The Jewish Daily Forward welcomes reader comments in order to promote thoughtful discussion on issues of importance to the Jewish community. In the interest of maintaining a civil forum, The Jewish Daily Forwardrequires that all commenters be appropriately respectful toward our writers, other commenters and the subjects of the articles. Vigorous debate and reasoned critique are welcome; name-calling and personal invective are not. While we generally do not seek to edit or actively moderate comments, our spam filter prevents most links and certain key words from being posted and The Jewish Daily Forward reserves the right to remove comments for any reason.





Find us on Facebook!
  • It’s over. The tyranny of the straight-haired, button nosed, tan-skinned girl has ended. Jewesses rejoice!
  • It's really, really, really hard to get kicked out of Hebrew school these days.
  • "If Netanyahu re-opens the settlement floodgates, he will recklessly bolster the argument of Hamas that the only language Israel understands is violence."
  • Would an ultra-Orthodox leader do a better job of running the Met Council?
  • So, who won the war — Israel or Hamas?
  • 300 Holocaust survivors spoke out against Israel. Did they play right into Hitler's hands?
  • Ari Folman's new movie 'The Congress' is a brilliant spectacle, an exhilarating visual extravaganza and a slapdash thought experiment. It's also unlike anything Forward critic Ezra Glinter has ever seen. http://jd.fo/d4unE
  • The eggplant is beloved in Israel. So why do Americans keep giving it a bad rap? With this new recipe, Vered Guttman sets out to defend the honor of her favorite vegetable.
  • “KlezKamp has always been a crazy quilt of gay and straight, religious and nonreligious, Jewish and gentile.” Why is the klezmer festival shutting down now?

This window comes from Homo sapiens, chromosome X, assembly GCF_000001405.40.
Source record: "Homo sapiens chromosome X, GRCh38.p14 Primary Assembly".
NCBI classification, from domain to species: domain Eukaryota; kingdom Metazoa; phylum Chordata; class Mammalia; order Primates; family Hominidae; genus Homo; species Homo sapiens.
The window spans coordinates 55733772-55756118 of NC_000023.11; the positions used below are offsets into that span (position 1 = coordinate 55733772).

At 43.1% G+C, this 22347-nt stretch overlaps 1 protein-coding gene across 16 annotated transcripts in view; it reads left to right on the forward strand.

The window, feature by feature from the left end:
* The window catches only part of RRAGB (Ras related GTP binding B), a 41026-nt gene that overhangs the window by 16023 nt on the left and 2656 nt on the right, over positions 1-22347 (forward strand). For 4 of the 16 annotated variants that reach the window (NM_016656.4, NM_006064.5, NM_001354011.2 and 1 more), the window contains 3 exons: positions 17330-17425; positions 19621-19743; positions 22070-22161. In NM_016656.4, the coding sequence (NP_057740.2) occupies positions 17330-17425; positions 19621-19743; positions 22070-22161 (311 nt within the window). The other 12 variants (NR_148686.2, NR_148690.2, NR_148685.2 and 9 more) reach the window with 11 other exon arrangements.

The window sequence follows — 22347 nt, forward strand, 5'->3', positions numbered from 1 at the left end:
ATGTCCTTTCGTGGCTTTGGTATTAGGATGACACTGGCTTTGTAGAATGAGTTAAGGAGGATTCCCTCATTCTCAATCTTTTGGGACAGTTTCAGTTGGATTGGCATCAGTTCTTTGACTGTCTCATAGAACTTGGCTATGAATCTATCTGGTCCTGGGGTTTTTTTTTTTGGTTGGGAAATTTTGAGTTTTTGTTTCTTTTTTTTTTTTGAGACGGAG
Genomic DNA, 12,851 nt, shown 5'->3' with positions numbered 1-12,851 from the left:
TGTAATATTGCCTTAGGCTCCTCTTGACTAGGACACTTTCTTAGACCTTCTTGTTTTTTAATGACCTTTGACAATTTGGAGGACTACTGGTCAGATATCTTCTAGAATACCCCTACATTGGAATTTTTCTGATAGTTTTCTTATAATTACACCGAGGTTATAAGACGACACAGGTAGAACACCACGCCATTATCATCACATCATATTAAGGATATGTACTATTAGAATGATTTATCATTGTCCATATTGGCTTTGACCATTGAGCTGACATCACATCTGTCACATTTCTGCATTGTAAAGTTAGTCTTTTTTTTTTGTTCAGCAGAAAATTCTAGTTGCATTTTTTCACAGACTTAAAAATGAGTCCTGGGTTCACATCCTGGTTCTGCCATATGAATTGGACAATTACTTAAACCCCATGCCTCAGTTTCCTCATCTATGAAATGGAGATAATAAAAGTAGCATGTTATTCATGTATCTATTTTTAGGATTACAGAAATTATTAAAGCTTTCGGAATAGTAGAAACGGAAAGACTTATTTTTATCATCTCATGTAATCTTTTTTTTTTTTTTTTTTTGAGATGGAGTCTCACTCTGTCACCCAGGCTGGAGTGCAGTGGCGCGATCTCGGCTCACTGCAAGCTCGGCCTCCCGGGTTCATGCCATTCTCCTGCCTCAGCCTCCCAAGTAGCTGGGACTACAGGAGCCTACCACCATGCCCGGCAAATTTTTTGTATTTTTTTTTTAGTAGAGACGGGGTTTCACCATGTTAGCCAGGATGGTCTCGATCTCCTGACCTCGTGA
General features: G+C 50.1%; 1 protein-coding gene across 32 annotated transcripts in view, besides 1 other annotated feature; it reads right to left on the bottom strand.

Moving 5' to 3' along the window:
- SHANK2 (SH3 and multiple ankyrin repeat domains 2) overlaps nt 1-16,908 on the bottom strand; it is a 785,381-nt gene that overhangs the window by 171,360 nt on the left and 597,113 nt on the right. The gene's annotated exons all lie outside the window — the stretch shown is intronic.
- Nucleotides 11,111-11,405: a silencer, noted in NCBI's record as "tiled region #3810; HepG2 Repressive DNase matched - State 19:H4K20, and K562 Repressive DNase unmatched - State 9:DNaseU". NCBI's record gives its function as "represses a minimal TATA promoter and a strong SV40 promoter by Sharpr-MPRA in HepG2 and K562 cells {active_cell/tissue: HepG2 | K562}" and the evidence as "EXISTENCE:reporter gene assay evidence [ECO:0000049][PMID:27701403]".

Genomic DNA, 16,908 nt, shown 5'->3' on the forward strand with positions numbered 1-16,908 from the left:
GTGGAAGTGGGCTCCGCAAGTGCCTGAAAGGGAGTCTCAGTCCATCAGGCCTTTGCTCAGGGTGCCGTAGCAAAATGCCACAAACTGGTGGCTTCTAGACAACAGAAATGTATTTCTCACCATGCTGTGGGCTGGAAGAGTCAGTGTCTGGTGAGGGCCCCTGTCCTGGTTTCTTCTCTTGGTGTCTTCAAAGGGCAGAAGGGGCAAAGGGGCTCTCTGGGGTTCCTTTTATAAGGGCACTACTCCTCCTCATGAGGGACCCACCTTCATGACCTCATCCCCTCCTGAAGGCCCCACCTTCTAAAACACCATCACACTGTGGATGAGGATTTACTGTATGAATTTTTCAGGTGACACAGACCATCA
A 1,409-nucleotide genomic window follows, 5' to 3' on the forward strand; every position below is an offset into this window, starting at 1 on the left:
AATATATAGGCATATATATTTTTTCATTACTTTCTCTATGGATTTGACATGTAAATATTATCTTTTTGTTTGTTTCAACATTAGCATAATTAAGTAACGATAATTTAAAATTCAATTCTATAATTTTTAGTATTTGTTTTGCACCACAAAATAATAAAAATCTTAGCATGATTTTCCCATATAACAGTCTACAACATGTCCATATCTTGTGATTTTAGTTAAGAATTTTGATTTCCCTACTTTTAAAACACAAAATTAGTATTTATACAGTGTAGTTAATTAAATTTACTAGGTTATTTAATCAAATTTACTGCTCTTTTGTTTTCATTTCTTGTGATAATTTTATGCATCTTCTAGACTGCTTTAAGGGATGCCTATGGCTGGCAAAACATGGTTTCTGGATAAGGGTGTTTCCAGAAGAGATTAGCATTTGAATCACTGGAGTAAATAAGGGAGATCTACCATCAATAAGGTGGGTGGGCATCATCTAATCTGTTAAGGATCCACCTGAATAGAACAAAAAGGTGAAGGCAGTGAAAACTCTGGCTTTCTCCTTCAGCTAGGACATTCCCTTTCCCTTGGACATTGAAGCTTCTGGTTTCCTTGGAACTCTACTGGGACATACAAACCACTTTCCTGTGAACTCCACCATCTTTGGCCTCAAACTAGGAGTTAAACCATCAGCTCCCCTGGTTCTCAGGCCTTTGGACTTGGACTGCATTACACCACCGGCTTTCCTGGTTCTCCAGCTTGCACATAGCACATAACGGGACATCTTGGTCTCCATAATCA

• “You can plagiarize the Bible, can’t you?” Jill Sobule says when asked how she went about writing the lyrics for a new 'Yentl' adaptation. “A couple of the songs I completely stole." Share this with the theater-lovers in your life!
  • Will Americans who served in the Israeli army during the Gaza operation face war crimes charges when they get back home?
  • Talk about a fashion faux pas. What was Zara thinking with the concentration camp look?
  • “The Black community was resistant to the Jewish community coming into the neighborhood — at first.” Watch this video about how a group of gardeners is rebuilding trust between African-Americans and Jews in Detroit.
  • "I am a Jewish woman married to a non-Jewish man who was raised Catholic, but now considers himself a “common-law Jew.” We are raising our two young children as Jews. My husband's parents are still semi-practicing Catholics. When we go over to either of their homes, they bow their heads, often hold hands, and say grace before meals. This is an especially awkward time for me, as I'm uncomfortable participating in a non-Jewish religious ritual, but don't want his family to think I'm ungrateful. It's becoming especially vexing to me now that my oldest son is 7. What's the best way to handle this situation?" http://jd.fo/b4ucX What would you do?
  • Maybe he was trying to give her a "schtickle of fluoride"...
  • from-cache

Would you like to receive updates about new stories?




















We will not share your e-mail address or other personal information.

Already subscribed? Manage your subscription.